A food prepartion method that involves the use of a pot filled with cooking oil to cook meats or dipping ingredients to provide a warm coating to various foods. The word fondue is a French term meaning "to melt." A heat source is placed directly below a pot filled with cooking oil to cook foods or melted ingredients to dip food into. The pot is heated to bring the oil or ingredients to a temperature that fully heats or melts the contents so that food can be placed on a small fondue fork and dipped into the contents for preparation. Typical foods that are prepared by fondue pots are small pieces or cubes of toast, French bread, meat, fruits (pears, apples, and strawberries), or vegetables (bell peppers, broccoli, cauliflower, and potatoes) that are dipped into wine, cheese, chocolate, and other ingredients to be eaten as an appetizer or as part of a main meal.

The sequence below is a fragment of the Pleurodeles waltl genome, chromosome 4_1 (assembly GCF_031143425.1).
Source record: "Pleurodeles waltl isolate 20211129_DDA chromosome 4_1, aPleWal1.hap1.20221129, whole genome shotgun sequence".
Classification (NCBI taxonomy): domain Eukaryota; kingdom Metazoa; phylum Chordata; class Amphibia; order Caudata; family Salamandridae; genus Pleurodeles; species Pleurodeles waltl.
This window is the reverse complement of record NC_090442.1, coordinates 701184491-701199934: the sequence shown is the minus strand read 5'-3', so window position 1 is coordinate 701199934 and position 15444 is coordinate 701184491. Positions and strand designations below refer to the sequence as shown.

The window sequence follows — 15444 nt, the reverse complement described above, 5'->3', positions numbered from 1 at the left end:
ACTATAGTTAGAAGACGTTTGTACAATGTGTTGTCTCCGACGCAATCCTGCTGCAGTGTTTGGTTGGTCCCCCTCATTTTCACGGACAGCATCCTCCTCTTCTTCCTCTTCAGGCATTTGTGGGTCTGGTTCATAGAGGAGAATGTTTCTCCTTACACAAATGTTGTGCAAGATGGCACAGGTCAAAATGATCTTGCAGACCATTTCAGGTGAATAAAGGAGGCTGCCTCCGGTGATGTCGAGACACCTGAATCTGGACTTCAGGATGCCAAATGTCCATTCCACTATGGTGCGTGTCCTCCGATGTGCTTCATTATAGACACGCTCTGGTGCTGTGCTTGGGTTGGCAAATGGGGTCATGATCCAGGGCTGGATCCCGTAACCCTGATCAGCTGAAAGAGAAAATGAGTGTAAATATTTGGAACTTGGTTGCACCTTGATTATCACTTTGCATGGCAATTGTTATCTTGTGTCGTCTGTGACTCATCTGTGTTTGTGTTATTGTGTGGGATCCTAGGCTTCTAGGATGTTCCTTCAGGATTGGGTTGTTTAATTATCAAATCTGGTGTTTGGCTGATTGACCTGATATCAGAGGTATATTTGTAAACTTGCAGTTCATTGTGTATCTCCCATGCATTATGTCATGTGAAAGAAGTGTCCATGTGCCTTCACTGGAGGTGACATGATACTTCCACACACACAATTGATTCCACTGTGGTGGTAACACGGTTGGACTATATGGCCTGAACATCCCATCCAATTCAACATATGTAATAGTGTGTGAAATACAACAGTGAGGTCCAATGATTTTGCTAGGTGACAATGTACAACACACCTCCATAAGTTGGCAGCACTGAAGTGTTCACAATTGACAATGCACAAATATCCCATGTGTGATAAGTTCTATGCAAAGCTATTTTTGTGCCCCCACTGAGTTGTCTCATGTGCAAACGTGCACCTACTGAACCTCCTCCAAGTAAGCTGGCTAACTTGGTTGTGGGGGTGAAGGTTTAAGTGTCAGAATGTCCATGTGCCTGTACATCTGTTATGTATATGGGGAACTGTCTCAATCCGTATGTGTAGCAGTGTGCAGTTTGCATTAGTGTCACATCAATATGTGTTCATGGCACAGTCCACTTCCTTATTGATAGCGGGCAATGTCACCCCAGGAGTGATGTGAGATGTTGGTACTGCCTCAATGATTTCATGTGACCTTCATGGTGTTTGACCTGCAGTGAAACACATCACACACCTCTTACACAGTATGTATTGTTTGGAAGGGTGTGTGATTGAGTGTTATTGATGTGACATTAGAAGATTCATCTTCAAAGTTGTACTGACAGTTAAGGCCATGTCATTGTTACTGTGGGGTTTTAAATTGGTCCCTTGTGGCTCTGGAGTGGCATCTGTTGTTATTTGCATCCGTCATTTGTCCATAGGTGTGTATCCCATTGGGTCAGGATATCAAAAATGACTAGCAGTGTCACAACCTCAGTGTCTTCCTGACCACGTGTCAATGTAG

Cheese fondues, which are one of the most popular types of fondue, typically use either Emmental or Gruyère cheese as the main ingredient due to their low moisture content. Other similar cheeses that can also be used include Appenzeller, Comté, Beaufort, Tête de Moine, and Hoc Ybrig. A common problem with cheese fondue is a clumping or curdling of the cheese caused by proteins in the melted cheese being kept at an excessively high temperature. Several solutions for this problem can be suggested. Adding a tablespoon of cornstarch mixed with 2 teaspoons of water or wine to the melted cheese will help keep the proteins from combining together. Another solution that can be tried is to add lemon juice, lime juice or wine to the melted cheese as a means to disperse the cheese proteins.